Retiring Congressman Bill Shuster, chair of the House Transportation and Infrastructure Committee, earlier this week released a legislative discussion draft outlining his vision to invest in U.S. infrastructure, including for surface and water transportation programs.
Among those voicing support and appreciation for Cong. Shuster’s leadership in promoting this discussion is the American Association of Port Authorities (AAPA).
“AAPA thanks Chairman Shuster for supporting improvements to America’s transportation infrastructure and we look forward to working with his committee and others in Congress to ensure, in particular, that freight transportation infrastructure continues to be a high priority and works well for ports,” said AAPA President and CEO Kurt Nagle.
“Two important priorities AAPA would look to have addressed in any infrastructure legislation would be to raise the multi-modal cap on the FAST Act funds and broaden the Harbor Maintenance Tax (HMT) provision to tie it to the recent port industry agreement.”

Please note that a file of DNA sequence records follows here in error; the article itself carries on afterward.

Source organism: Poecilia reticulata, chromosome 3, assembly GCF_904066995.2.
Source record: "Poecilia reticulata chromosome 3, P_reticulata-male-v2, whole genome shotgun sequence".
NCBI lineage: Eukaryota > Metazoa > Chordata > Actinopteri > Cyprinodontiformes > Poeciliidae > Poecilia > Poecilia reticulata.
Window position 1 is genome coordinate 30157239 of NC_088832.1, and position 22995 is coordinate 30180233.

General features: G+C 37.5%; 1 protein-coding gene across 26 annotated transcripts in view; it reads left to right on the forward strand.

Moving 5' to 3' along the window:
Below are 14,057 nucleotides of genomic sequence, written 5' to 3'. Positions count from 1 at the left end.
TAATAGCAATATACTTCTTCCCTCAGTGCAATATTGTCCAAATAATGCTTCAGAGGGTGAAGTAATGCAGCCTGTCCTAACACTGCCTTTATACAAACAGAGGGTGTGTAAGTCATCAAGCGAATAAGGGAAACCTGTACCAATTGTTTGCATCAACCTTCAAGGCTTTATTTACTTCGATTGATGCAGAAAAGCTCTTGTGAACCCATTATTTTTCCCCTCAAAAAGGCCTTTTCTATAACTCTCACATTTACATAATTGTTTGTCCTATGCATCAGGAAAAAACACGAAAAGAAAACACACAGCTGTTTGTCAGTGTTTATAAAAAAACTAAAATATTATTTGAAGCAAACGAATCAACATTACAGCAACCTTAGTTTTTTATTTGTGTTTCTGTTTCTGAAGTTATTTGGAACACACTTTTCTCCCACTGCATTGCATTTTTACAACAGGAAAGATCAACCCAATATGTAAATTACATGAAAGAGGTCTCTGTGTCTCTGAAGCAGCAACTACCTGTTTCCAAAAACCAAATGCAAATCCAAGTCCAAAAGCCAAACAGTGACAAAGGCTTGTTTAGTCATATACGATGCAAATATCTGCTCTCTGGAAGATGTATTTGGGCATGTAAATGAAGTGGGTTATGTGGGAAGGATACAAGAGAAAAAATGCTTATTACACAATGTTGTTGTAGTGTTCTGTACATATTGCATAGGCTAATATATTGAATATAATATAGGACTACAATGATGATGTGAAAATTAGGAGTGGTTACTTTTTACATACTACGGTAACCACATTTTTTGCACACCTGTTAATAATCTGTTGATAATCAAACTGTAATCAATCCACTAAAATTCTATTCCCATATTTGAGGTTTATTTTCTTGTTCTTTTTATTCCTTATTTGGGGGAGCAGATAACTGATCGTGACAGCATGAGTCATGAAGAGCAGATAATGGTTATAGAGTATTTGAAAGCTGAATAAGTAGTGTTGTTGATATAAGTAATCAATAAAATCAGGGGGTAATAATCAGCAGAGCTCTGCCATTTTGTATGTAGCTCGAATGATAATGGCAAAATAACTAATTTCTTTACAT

The association projects that the seaport industry will require about $66 billion in infrastructure investments over the next decade to ensure U.S. job creation, economic growth and tax fairness. This includes nearly $34 billion for waterside projects, like deep-draft dredging of harbors and channels, and about $32 billion for landside projects, like road and rail connectors to ports.
Chairman Shuster’s proposal includes significant improvements to both the surface transportation system linking to ports and waterside funding needed to maintain America’s harbors.
It outlines ideas on how to make the Highway Trust Fund solvent, authorizes a national infrastructure investment program similar to TIGER/BUILD, and extends FAST Act freight programs for a year – all of which are important to U.S. ports, said AAPA in its release.
The proposed legislation also includes a mechanism to allow revenue deposited in the Harbor Maintenance Trust Fund, which funds maintenance of federal navigation channels into U.S. ports, to be fully appropriated and expended each year.